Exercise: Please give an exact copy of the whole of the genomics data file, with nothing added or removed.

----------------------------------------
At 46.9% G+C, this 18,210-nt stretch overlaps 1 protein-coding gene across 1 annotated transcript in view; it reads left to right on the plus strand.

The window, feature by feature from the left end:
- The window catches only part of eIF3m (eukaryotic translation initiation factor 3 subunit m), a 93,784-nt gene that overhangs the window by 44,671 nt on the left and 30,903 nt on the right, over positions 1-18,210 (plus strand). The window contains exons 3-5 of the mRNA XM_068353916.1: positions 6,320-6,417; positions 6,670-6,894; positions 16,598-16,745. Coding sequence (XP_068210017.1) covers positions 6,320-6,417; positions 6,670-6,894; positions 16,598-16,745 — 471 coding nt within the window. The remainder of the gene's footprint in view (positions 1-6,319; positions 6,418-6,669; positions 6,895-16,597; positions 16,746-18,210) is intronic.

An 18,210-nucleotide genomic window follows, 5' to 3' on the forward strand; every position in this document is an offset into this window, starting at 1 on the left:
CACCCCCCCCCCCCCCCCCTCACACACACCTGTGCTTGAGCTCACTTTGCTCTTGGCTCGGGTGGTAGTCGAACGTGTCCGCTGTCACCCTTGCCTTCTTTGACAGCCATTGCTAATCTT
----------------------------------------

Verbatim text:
At 46.9% G+C, this 18,210-nt stretch overlaps 1 protein-coding gene across 1 annotated transcript in view; it reads left to right on the plus strand.

The window, feature by feature from the left end:
- The window catches only part of eIF3m (eukaryotic translation initiation factor 3 subunit m), a 93,784-nt gene that overhangs the window by 44,671 nt on the left and 30,903 nt on the right, over positions 1-18,210 (plus strand). The window contains exons 3-5 of the mRNA XM_068353916.1: positions 6,320-6,417; positions 6,670-6,894; positions 16,598-16,745. Coding sequence (XP_068210017.1) covers positions 6,320-6,417; positions 6,670-6,894; positions 16,598-16,745 — 471 coding nt within the window. The remainder of the gene's footprint in view (positions 1-6,319; positions 6,418-6,669; positions 6,895-16,597; positions 16,746-18,210) is intronic.

An 18,210-nucleotide genomic window follows, 5' to 3' on the forward strand; every position in this document is an offset into this window, starting at 1 on the left:
CACCCCCCCCCCCCCCCCCTCACACACACCTGTGCTTGAGCTCACTTTGCTCTTGGCTCGGGTGGTAGTCGAACGTGTCCGCTGTCACCCTTGCCTTCTTTGACAGCCATTGCTAATCTT